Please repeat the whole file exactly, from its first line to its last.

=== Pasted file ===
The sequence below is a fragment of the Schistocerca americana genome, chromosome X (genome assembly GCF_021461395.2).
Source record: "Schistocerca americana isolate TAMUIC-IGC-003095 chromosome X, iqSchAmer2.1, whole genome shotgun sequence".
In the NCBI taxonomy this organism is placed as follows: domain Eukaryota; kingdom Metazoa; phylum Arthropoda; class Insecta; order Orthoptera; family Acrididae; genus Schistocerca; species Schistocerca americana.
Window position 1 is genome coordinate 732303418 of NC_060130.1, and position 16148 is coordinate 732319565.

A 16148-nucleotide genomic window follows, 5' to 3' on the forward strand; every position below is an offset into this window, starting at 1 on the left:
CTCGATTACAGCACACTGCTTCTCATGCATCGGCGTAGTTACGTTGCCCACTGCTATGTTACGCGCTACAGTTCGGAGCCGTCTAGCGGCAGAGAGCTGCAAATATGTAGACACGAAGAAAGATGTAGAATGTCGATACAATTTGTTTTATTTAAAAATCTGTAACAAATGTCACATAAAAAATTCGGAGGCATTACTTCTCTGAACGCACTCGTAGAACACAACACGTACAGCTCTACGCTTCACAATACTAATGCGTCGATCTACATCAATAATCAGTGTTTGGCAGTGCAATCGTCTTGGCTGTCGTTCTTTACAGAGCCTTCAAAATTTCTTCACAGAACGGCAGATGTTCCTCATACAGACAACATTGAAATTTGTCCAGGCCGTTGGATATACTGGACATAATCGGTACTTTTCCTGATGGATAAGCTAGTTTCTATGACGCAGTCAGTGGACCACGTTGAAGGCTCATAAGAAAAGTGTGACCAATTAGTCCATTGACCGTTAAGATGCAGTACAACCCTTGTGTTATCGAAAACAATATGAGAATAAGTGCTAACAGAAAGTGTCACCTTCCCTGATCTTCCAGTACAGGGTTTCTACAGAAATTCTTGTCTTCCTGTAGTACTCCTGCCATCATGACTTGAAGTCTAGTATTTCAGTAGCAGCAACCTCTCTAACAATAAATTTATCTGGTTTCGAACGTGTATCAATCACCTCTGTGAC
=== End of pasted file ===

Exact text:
The sequence below is a fragment of the Schistocerca americana genome, chromosome X (genome assembly GCF_021461395.2).
Source record: "Schistocerca americana isolate TAMUIC-IGC-003095 chromosome X, iqSchAmer2.1, whole genome shotgun sequence".
In the NCBI taxonomy this organism is placed as follows: domain Eukaryota; kingdom Metazoa; phylum Arthropoda; class Insecta; order Orthoptera; family Acrididae; genus Schistocerca; species Schistocerca americana.
Window position 1 is genome coordinate 732303418 of NC_060130.1, and position 16148 is coordinate 732319565.

A 16148-nucleotide genomic window follows, 5' to 3' on the forward strand; every position below is an offset into this window, starting at 1 on the left:
CTCGATTACAGCACACTGCTTCTCATGCATCGGCGTAGTTACGTTGCCCACTGCTATGTTACGCGCTACAGTTCGGAGCCGTCTAGCGGCAGAGAGCTGCAAATATGTAGACACGAAGAAAGATGTAGAATGTCGATACAATTTGTTTTATTTAAAAATCTGTAACAAATGTCACATAAAAAATTCGGAGGCATTACTTCTCTGAACGCACTCGTAGAACACAACACGTACAGCTCTACGCTTCACAATACTAATGCGTCGATCTACATCAATAATCAGTGTTTGGCAGTGCAATCGTCTTGGCTGTCGTTCTTTACAGAGCCTTCAAAATTTCTTCACAGAACGGCAGATGTTCCTCATACAGACAACATTGAAATTTGTCCAGGCCGTTGGATATACTGGACATAATCGGTACTTTTCCTGATGGATAAGCTAGTTTCTATGACGCAGTCAGTGGACCACGTTGAAGGCTCATAAGAAAAGTGTGACCAATTAGTCCATTGACCGTTAAGATGCAGTACAACCCTTGTGTTATCGAAAACAATATGAGAATAAGTGCTAACAGAAAGTGTCACCTTCCCTGATCTTCCAGTACAGGGTTTCTACAGAAATTCTTGTCTTCCTGTAGTACTCCTGCCATCATGACTTGAAGTCTAGTATTTCAGTAGCAGCAACCTCTCTAACAATAAATTTATCTGGTTTCGAACGTGTATCAATCACCTCTGTGAC